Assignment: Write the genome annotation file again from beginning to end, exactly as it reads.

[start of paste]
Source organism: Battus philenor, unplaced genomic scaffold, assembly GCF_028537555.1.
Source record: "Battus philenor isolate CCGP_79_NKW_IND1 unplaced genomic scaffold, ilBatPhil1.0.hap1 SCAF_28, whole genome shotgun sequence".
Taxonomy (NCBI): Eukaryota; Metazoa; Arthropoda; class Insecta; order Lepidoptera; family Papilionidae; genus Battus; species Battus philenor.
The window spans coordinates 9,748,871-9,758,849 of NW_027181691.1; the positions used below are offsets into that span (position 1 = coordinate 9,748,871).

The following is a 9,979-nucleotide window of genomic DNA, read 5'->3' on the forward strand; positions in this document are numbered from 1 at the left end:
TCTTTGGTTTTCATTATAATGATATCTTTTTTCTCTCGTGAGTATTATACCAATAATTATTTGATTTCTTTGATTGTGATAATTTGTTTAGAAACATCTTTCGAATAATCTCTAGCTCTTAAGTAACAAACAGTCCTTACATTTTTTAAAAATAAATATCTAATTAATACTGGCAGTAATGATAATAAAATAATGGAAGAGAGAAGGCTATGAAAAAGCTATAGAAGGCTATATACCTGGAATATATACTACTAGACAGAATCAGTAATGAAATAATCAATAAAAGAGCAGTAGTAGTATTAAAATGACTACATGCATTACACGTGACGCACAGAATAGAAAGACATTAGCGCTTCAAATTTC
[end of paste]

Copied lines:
Source organism: Battus philenor, unplaced genomic scaffold, assembly GCF_028537555.1.
Source record: "Battus philenor isolate CCGP_79_NKW_IND1 unplaced genomic scaffold, ilBatPhil1.0.hap1 SCAF_28, whole genome shotgun sequence".
Taxonomy (NCBI): Eukaryota; Metazoa; Arthropoda; class Insecta; order Lepidoptera; family Papilionidae; genus Battus; species Battus philenor.
The window spans coordinates 9,748,871-9,758,849 of NW_027181691.1; the positions used below are offsets into that span (position 1 = coordinate 9,748,871).

The following is a 9,979-nucleotide window of genomic DNA, read 5'->3' on the forward strand; positions in this document are numbered from 1 at the left end:
TCTTTGGTTTTCATTATAATGATATCTTTTTTCTCTCGTGAGTATTATACCAATAATTATTTGATTTCTTTGATTGTGATAATTTGTTTAGAAACATCTTTCGAATAATCTCTAGCTCTTAAGTAACAAACAGTCCTTACATTTTTTAAAAATAAATATCTAATTAATACTGGCAGTAATGATAATAAAATAATGGAAGAGAGAAGGCTATGAAAAAGCTATAGAAGGCTATATACCTGGAATATATACTACTAGACAGAATCAGTAATGAAATAATCAATAAAAGAGCAGTAGTAGTATTAAAATGACTACATGCATTACACGTGACGCACAGAATAGAAAGACATTAGCGCTTCAAATTTC